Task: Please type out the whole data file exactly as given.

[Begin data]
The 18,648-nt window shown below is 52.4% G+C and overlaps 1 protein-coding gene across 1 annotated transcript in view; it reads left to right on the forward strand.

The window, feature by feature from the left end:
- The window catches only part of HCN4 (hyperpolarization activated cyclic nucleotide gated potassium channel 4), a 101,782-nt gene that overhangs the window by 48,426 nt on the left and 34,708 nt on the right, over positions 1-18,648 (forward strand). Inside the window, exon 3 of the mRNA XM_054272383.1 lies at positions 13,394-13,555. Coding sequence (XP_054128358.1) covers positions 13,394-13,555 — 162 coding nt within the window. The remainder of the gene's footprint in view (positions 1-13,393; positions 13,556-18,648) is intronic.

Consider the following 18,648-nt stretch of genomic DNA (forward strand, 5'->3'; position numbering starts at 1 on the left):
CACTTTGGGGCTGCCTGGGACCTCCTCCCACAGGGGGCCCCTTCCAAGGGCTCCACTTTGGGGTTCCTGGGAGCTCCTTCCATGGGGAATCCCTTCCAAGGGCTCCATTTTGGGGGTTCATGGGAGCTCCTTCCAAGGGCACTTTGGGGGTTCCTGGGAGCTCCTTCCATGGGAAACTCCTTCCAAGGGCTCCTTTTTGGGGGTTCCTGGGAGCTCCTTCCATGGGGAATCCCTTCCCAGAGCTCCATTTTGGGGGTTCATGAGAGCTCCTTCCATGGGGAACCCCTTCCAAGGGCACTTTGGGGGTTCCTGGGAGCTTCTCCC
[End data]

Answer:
The 18,648-nt window shown below is 52.4% G+C and overlaps 1 protein-coding gene across 1 annotated transcript in view; it reads left to right on the forward strand.

The window, feature by feature from the left end:
- The window catches only part of HCN4 (hyperpolarization activated cyclic nucleotide gated potassium channel 4), a 101,782-nt gene that overhangs the window by 48,426 nt on the left and 34,708 nt on the right, over positions 1-18,648 (forward strand). Inside the window, exon 3 of the mRNA XM_054272383.1 lies at positions 13,394-13,555. Coding sequence (XP_054128358.1) covers positions 13,394-13,555 — 162 coding nt within the window. The remainder of the gene's footprint in view (positions 1-13,393; positions 13,556-18,648) is intronic.

Consider the following 18,648-nt stretch of genomic DNA (forward strand, 5'->3'; position numbering starts at 1 on the left):
CACTTTGGGGCTGCCTGGGACCTCCTCCCACAGGGGGCCCCTTCCAAGGGCTCCACTTTGGGGTTCCTGGGAGCTCCTTCCATGGGGAATCCCTTCCAAGGGCTCCATTTTGGGGGTTCATGGGAGCTCCTTCCAAGGGCACTTTGGGGGTTCCTGGGAGCTCCTTCCATGGGAAACTCCTTCCAAGGGCTCCTTTTTGGGGGTTCCTGGGAGCTCCTTCCATGGGGAATCCCTTCCCAGAGCTCCATTTTGGGGGTTCATGAGAGCTCCTTCCATGGGGAACCCCTTCCAAGGGCACTTTGGGGGTTCCTGGGAGCTTCTCCC